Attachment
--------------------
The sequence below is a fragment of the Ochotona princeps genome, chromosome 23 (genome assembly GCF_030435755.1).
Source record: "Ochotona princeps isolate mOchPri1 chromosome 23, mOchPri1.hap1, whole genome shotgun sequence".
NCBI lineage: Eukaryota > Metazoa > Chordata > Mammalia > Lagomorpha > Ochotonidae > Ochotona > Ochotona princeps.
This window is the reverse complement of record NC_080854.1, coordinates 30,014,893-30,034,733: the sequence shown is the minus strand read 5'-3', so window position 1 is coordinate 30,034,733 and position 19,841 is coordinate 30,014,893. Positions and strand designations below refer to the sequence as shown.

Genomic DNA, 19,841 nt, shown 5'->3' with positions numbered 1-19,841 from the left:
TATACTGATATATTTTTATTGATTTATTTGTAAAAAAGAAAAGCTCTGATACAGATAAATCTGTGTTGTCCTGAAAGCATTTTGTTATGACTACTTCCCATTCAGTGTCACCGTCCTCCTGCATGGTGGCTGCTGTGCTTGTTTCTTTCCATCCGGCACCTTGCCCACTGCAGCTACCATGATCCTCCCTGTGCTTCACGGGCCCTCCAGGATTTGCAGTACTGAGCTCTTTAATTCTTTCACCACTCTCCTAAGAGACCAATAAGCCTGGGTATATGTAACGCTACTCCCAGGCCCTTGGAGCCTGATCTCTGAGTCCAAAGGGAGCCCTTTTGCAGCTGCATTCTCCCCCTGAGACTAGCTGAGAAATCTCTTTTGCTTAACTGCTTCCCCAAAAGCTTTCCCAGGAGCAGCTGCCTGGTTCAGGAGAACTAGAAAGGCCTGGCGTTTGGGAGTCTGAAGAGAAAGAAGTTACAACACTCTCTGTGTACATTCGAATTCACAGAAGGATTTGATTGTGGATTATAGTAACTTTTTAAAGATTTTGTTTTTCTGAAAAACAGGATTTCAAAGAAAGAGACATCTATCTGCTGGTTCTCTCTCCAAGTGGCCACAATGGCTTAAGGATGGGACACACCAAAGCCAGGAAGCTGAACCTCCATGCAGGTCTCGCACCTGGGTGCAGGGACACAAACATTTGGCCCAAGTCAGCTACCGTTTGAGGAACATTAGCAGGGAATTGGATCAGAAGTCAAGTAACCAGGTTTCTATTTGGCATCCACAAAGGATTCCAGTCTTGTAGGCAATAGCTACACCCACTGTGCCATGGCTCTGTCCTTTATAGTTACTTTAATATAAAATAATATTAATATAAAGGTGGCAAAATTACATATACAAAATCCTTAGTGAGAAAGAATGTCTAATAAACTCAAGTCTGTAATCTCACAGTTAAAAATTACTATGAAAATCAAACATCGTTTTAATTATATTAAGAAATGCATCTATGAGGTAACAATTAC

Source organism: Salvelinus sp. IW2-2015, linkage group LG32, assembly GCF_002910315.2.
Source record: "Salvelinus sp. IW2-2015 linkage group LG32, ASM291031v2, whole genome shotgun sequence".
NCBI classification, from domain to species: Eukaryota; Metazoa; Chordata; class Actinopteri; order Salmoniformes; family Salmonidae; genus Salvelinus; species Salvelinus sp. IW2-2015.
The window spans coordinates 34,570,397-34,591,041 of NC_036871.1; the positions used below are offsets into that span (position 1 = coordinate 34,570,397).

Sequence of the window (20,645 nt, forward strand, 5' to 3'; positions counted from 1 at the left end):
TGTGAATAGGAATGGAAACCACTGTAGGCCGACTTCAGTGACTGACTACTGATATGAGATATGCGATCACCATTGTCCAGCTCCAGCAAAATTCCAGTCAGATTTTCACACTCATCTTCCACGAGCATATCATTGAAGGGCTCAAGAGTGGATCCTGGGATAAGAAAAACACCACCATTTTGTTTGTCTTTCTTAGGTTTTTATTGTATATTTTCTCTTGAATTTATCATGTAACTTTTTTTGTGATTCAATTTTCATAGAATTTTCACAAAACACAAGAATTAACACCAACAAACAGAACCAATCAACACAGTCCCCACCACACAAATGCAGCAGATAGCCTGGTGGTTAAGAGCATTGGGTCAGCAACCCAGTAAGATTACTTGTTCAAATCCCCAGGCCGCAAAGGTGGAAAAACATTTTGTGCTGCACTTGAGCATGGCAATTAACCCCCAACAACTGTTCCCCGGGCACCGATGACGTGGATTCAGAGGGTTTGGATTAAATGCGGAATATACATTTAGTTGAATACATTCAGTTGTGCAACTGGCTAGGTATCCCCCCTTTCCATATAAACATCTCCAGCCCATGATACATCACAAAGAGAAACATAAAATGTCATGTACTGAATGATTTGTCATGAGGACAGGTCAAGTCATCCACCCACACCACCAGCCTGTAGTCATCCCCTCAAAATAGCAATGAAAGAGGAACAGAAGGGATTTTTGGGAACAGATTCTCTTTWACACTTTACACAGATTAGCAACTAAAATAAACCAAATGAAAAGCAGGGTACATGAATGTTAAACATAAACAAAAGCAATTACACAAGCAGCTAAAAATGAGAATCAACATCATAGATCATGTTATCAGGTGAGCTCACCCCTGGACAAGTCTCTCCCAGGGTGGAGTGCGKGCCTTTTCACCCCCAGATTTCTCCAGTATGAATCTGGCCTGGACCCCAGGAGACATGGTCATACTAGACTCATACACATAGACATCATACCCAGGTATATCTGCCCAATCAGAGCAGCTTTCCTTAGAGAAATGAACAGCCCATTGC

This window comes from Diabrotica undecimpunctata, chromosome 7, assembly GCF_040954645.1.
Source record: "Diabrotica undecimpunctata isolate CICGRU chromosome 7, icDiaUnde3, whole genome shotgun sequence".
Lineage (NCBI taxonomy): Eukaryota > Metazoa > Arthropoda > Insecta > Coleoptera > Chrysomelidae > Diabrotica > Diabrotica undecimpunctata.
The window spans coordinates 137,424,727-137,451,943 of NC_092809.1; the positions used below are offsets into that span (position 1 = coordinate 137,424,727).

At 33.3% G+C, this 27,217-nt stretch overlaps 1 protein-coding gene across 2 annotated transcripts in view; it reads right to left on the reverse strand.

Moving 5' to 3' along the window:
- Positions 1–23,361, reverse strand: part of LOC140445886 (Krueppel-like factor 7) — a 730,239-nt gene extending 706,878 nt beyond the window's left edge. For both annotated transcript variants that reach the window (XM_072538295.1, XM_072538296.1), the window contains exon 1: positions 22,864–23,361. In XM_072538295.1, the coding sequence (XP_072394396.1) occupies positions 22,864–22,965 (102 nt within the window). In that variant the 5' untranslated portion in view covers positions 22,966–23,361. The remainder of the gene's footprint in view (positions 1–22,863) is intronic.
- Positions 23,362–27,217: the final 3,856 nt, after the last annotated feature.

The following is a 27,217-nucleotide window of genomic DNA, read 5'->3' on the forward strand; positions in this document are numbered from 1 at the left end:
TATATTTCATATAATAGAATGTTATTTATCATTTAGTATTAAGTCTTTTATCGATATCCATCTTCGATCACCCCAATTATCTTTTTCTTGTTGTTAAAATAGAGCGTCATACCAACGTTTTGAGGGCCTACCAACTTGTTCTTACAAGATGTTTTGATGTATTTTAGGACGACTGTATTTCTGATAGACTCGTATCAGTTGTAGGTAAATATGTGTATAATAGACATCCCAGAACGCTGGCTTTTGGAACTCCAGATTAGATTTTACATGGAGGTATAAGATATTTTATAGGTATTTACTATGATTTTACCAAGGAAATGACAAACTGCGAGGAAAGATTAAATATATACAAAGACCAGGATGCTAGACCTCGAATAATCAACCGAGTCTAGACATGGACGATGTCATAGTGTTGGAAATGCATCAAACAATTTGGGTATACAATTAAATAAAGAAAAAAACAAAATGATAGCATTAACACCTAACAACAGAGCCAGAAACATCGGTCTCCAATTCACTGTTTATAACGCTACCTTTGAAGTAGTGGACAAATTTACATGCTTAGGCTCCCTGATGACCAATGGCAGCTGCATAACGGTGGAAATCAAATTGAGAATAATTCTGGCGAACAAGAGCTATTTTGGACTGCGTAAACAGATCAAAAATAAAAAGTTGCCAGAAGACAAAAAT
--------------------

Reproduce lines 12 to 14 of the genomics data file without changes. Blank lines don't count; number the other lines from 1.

TGTGAATAGGAATGGAAACCACTGTAGGCCGACTTCAGTGACTGACTACTGATATGAGATATGCGATCACCATTGTCCAGCTCCAGCAAAATTCCAGTCAGATTTTCACACTCATCTTCCACGAGCATATCATTGAAGGGCTCAAGAGTGGATCCTGGGATAAGAAAAACACCACCATTTTGTTTGTCTTTCTTAGGTTTTTATTGTATATTTTCTCTTGAATTTATCATGTAACTTTTTTTGTGATTCAATTTTCATAGAATTTTCACAAAACACAAGAATTAACACCAACAAACAGAACCAATCAACACAGTCCCCACCACACAAATGCAGCAGATAGCCTGGTGGTTAAGAGCATTGGGTCAGCAACCCAGTAAGATTACTTGTTCAAATCCCCAGGCCGCAAAGGTGGAAAAACATTTTGTGCTGCACTTGAGCATGGCAATTAACCCCCAACAACTGTTCCCCGGGCACCGATGACGTGGATTCAGAGGGTTTGGATTAAATGCGGAATATACATTTAGTTGAATACATTCAGTTGTGCAACTGGCTAGGTATCCCCCCTTTCCATATAAACATCTCCAGCCCATGATACATCACAAAGAGAAACATAAAATGTCATGTACTGAATGATTTGTCATGAGGACAGGTCAAGTCATCCACCCACACCACCAGCCTGTAGTCATCCCCTCAAAATAGCAATGAAAGAGGAACAGAAGGGATTTTTGGGAACAGATTCTCTTTWACACTTTACACAGATTAGCAACTAAAATAAACCAAATGAAAAGCAGGGTACATGAATGTTAAACATAAACAAAAGCAATTACACAAGCAGCTAAAAATGAGAATCAACATCATAGATCATGTTATCAGGTGAGCTCACCCCTGGACAAGTCTCTCCCAGGGTGGAGTGCGKGCCTTTTCACCCCCAGATTTCTCCAGTATGAATCTGGCCTGGACCCCAGGAGACATGGTCATACTAGACTCATACACATAGACATCATACCCAGGTATATCTGCCCAATCAGAGCAGCTTTCCTTAGAGAAATGAACAGCCCATTGC

This window comes from Diabrotica undecimpunctata, chromosome 7, assembly GCF_040954645.1.
Source record: "Diabrotica undecimpunctata isolate CICGRU chromosome 7, icDiaUnde3, whole genome shotgun sequence".